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Fred Hoiberg's synergy with Bulls front office on full display

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Fred Hoiberg's synergy with Bulls front office on full display

The dawn of a new era was on full display at the Advocate Center, as new Bulls head coach Fred Hoiberg sat patiently, and confidently, alongside the man who hired him for 48 minutes upon his introduction.

It was hard to imagine Bulls general manager Gar Forman and Hoiberg’s predecessor, Tom Thibodeau, sharing space on a dais for more than 48 seconds at a time, let alone enough time for four quarters.

“In Fred, we feel strongly that we’ve got a guy with a skill package of a winning coach, a guy who is a natural leader and a great, great communicator,” Forman said. “He’s a talented, in-demand coach that has attracted significant interest throughout the league and was atop our list as we began this process.”

Nobody believed anyone else was on the list, that Hoiberg was “The List,” and the Bulls were on a similarly short list of teams Hoiberg would leave Ames, Iowa, for.

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“When this opportunity presented itself, I kind of said at that time, 'If a situation comes about where you can compete for a championship ... a lot of coaches don’t walk into this,'” Hoiberg said. “To come here, again with an organization I’m familiar with, was I guess the overriding factor.”

If Vinny Del Negro got the Bulls from irrelevancy (first quarter), followed by Thibodeau establishing a strong foundation by taking them to the doorstep of the elite (second and third), Hoiberg is tasked with getting them over the hump in the “fourth quarter” to an NBA title — with far less friction of the last two.

Forman was on the Iowa State staff during Hoiberg’s college playing days, and he has plenty of familiarity with the Bulls organization, having played in Chicago from 1999 to 2003.

That synergy made it an easy choice for the Bulls, considering all the drama they had with Thibodeau.

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All Hoiberg is charged with doing is upgrading a stagnant offense, ensuring the harmony that flowed on Day 1 continues that way, all the while keeping the lines of communication open with his front office.

“I’m very confident in my relationship with these guys,” Hoiberg said. “Like Gar said, I’ve known him for a long time. John (Paxson) was doing radio when I was playing here the first time. I really got to know him very well, as well, so yeah, I’m very comfortable with my relationship and I’m excited about this moving forward.”

Oh yeah, and bettering a .647 winning percentage — the fourth-best in the NBA in the last four years. The other three franchises have made it to the NBA Finals at least once.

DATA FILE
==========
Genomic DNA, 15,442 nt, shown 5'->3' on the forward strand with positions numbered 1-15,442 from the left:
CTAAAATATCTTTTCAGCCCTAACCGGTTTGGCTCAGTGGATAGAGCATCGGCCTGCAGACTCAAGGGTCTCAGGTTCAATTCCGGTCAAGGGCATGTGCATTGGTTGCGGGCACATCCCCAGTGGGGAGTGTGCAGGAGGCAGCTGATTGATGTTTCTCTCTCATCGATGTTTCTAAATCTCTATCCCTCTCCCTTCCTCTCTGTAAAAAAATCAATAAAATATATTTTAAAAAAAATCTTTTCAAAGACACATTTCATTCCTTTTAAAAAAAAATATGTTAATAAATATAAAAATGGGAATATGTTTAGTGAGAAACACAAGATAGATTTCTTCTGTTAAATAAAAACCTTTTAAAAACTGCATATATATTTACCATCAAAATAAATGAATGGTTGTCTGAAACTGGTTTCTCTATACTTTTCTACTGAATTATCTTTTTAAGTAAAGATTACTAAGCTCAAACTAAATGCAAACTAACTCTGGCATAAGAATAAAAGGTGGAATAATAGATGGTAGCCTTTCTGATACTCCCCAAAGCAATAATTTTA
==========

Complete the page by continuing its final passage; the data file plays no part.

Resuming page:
“I had a rival GM call me last night first of all to congratulate us on getting Fred to come as our head coach,” Forman said. “It’s a guy who tried to hire Fred in the last year or two. Quite simply, what he said to me is, 'You’re getting a special coach ,and you’re getting a special person.' He couldn’t have said it any better. We know we’re getting a special coach and person.”

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Hoiberg ran down the list of Bulls’ players — including Tony Snell and Doug McDermott, who were in attendance — running down mini scouting reports and the like for a roster he said he didn’t have much knowledge of until Forman and Paxson came in armed with owner Jerry Reinsdorf’s millions a few days ago.

Of course, he addressed the two main guys who couldn’t put it together good enough against the Cavaliers in the second round two weeks ago: Derrick Rose and restricted-free-agent-to-be Jimmy Butler.

“Derrick's obviously a guy who's at his best when he's playing downhill,” Hoiberg said. “If we can get the wings out running, you get that first big running to the rim, and you give Derrick space on the fast break, that's going to create a lot of opportunities.”

As for Butler: “I'm excited about Jimmy, obviously getting out and running on the wings. Jimmy's an attack player. If you can get him the ball on the run, on the move, and attacking the basket with pace, I think it's an ideal system for him.”

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And clearly, he, the front office and ownership believe he’s the ideal fit for a team that needs a bit of a facelift before taking the next step.

“I wouldn’t take this job if I wasn’t confident that we can continue to play at a championship level,” Hoiberg said.

The right words were said, and hopefully for his sake 12 months from now, there will be less talking and more playing — in June.

Wendell Carter Jr. gets early 'learning experience' against Embiid, Sixers

Wendell Carter Jr. gets early 'learning experience' against Embiid, Sixers

PHILADELPHIA – Picture yourself at 19 years old.

Maybe you were in college. Maybe you hit the job market early.

What you likely weren’t doing was guarding one the NBA’s best centers in your first professional game.